where and are the static temperature and density, respectively, in a heated or cooled boundary layer, and and are thermal boundary layer thickness and average velocity, respectively. Here, evaluations of and are used for a plane, but more appropriate expression for a particular target flow field can be used. Finally, Eq. (80) is replaced by the following equation for the local recovery temperature of a heated or cooled boundary layer.
5. Mach‐number distribution on solid walls with various shapes
As described in Section 4 4, the local Mach number is constant on a plane but varies with the location on a single airfoil or an airfoil in a cascade. For a single airfoil, when the inlet Mach number , the Reynolds number with a representative length of the airfoil chord , and the angle of attack are fixed, as
the distribution of the local pressure coefficient or is uniquely obtained. In cases of a cascade of airfoils, when the stagger angle and the solidity are fixed (see Figure 8), the distribution of the local pressure coefficient or is obtained. Fortunately, many experimental results of or have been reported for single airfoils and cascades of airfoils. The distributions of are calculated using Eqs. (75), (76), and (78).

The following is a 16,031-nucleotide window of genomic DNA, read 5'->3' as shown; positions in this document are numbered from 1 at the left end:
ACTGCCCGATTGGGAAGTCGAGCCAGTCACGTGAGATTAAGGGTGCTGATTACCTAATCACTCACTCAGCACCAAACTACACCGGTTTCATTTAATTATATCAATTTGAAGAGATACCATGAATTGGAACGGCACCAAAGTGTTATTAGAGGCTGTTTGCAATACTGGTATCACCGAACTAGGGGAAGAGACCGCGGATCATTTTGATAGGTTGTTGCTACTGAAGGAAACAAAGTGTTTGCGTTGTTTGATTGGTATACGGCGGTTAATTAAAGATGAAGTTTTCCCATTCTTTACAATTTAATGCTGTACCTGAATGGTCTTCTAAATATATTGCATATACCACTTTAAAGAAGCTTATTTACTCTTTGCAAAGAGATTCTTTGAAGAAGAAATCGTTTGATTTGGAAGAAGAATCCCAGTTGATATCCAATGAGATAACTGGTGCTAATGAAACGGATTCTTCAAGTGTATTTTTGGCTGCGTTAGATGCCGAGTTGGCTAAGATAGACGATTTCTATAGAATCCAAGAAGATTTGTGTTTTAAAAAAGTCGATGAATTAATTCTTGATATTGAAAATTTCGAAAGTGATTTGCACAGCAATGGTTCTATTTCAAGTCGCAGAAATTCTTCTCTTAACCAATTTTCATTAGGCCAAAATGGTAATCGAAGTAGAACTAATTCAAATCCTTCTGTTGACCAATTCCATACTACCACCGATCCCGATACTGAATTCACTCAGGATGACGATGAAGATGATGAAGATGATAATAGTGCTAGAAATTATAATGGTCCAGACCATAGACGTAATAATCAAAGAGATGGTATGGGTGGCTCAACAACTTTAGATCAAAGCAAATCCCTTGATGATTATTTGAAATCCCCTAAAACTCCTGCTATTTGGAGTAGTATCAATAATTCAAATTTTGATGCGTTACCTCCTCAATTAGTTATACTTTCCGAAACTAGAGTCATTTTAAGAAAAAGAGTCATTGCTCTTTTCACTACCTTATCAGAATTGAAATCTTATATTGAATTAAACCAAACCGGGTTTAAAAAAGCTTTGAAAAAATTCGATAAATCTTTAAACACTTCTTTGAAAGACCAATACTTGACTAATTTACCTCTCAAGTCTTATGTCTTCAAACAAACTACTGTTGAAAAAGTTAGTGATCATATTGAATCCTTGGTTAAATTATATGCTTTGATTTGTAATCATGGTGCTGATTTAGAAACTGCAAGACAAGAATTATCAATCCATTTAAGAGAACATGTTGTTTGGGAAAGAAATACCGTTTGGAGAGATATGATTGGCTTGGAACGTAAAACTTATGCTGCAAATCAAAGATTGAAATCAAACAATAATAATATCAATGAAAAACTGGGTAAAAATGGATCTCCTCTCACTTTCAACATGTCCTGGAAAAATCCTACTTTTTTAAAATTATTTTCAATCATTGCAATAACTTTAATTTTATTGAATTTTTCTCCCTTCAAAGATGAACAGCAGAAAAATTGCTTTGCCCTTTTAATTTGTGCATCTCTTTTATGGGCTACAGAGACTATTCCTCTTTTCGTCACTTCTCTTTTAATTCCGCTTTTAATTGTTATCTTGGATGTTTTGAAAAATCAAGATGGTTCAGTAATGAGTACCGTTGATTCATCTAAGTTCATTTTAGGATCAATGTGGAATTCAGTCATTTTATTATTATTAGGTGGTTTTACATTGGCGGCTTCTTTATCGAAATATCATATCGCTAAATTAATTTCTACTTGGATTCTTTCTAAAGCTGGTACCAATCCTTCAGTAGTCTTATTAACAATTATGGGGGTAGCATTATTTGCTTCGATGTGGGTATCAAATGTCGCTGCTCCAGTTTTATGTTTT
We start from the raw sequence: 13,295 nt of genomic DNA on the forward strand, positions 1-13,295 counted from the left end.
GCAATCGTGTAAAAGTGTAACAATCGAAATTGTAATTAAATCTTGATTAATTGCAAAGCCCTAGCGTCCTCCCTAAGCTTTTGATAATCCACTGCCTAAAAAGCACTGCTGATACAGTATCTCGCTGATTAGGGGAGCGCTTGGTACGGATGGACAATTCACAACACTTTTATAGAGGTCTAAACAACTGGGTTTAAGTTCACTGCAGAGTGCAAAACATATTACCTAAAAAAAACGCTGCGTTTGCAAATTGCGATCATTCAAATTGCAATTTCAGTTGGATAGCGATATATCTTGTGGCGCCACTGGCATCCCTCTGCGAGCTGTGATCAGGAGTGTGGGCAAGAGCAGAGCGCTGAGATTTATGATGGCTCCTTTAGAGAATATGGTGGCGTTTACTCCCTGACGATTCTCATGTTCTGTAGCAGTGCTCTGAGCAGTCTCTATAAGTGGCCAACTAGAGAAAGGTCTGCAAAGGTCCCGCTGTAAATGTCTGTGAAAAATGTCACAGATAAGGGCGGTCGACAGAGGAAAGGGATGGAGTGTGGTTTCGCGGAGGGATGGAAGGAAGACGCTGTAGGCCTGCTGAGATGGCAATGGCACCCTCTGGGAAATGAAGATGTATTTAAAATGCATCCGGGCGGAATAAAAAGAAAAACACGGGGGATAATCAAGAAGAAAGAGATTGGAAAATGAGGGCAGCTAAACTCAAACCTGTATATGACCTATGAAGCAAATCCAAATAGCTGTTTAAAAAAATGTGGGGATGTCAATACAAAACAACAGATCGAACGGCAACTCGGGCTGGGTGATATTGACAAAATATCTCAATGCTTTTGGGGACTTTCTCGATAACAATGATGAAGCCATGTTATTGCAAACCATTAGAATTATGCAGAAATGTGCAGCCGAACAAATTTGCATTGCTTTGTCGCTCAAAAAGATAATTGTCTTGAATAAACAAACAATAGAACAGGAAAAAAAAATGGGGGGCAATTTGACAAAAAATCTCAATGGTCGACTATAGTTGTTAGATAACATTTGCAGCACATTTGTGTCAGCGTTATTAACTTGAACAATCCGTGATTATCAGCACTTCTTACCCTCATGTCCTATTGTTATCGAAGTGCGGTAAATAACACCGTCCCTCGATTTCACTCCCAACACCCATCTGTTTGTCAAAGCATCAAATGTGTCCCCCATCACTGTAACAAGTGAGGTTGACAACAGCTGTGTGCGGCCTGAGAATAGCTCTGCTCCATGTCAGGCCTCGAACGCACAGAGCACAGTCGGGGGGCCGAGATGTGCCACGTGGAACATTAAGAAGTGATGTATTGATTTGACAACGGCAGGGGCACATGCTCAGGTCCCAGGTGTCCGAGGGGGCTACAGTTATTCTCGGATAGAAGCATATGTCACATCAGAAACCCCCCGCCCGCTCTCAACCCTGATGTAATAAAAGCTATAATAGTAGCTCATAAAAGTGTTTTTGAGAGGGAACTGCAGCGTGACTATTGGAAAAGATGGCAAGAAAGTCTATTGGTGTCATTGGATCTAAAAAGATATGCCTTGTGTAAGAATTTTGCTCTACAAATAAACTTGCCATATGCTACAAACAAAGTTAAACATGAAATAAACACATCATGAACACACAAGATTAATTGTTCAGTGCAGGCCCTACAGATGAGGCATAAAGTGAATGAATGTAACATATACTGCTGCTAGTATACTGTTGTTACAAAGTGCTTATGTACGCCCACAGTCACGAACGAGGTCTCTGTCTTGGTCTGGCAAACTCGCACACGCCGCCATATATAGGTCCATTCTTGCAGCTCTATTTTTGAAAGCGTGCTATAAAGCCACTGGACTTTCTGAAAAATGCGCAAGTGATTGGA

6. Air‐temperature distribution in boundary layers on solid walls
Nishiyama described in his book  that a developing boundary layer transforms from a laminar boundary layer to a turbulent boundary layer at in regions with adverse pressure gradients, but a developing boundary layer transforms at in regions with favorable pressure gradients. This means that a developing boundary layer transforms across the minimum pressure point, that is, the maximum of the pressure coefficient or on the airfoil surface in cases of . According to the left graph of Figure 9, a developing boundary layer may transform at on the lower concave surface and at on the upper convex surface. Then, the local recovery temperature is assumed by using Eqs. (81) and (88) (see Figure 10). This can be used for the evaluation of the local heat flux using Eq. (82) if an adequate heat‐transfer coefficient is employed.